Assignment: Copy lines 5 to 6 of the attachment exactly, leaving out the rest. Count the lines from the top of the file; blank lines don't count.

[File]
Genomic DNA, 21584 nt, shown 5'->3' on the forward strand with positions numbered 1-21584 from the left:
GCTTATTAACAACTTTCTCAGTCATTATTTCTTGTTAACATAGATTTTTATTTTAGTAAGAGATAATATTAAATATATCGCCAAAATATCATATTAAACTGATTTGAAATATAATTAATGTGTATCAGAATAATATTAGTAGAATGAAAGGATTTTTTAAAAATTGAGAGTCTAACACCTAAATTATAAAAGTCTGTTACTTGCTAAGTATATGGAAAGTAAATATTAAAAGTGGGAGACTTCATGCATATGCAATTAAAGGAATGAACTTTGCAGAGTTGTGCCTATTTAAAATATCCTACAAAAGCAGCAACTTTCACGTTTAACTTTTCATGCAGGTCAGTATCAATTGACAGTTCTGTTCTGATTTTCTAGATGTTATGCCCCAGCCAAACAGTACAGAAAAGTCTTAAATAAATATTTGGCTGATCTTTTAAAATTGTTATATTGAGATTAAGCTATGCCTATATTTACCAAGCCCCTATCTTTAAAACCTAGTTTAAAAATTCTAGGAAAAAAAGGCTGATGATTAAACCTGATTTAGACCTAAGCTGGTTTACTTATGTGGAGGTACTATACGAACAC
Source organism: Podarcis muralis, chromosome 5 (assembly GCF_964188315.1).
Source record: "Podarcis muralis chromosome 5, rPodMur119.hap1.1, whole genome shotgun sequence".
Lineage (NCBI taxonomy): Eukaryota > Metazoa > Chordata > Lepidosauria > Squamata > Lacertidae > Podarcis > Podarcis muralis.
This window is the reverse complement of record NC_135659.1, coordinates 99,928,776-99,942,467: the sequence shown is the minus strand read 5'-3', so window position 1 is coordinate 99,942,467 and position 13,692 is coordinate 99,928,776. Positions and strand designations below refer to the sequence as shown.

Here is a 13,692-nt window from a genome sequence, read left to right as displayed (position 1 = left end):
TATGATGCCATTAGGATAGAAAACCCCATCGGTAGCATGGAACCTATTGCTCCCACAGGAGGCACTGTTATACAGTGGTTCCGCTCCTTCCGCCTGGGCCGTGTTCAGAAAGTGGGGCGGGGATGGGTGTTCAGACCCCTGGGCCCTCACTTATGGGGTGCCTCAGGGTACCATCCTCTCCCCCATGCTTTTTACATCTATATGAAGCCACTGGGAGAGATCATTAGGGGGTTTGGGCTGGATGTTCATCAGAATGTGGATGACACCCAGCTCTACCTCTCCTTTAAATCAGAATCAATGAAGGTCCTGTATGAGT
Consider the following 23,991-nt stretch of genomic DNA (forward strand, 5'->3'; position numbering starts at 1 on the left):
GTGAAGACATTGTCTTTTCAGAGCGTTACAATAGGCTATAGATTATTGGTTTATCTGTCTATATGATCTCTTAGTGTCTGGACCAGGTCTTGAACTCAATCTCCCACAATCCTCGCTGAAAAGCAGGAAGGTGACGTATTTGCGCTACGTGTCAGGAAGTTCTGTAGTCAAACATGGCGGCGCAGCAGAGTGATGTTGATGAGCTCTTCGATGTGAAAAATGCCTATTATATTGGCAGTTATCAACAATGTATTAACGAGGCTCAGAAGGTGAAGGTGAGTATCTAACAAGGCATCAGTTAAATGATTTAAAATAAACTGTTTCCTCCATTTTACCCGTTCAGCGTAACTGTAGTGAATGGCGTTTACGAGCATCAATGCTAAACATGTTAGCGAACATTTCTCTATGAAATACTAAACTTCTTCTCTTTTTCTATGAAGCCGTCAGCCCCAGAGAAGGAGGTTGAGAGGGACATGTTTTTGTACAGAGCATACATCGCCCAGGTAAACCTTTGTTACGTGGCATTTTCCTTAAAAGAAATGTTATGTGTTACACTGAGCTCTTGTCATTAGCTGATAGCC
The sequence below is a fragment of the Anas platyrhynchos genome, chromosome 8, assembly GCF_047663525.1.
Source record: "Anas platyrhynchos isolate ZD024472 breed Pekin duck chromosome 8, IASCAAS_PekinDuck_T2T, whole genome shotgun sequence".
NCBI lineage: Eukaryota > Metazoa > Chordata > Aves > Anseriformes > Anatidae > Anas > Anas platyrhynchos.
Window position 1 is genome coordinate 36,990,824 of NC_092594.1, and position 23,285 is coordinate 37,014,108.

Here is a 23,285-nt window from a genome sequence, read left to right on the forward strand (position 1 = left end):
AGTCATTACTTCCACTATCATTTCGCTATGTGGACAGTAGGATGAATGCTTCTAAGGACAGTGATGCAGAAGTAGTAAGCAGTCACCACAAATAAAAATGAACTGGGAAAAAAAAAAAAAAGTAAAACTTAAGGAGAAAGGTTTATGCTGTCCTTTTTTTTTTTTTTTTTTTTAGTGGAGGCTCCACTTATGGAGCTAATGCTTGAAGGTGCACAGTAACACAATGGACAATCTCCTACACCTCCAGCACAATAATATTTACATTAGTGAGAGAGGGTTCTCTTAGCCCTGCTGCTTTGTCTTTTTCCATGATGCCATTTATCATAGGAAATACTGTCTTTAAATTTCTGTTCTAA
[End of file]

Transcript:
Lineage (NCBI taxonomy): Eukaryota > Metazoa > Chordata > Lepidosauria > Squamata > Lacertidae > Podarcis > Podarcis muralis.
This window is the reverse complement of record NC_135659.1, coordinates 99,928,776-99,942,467: the sequence shown is the minus strand read 5'-3', so window position 1 is coordinate 99,942,467 and position 13,692 is coordinate 99,928,776. Positions and strand designations below refer to the sequence as shown.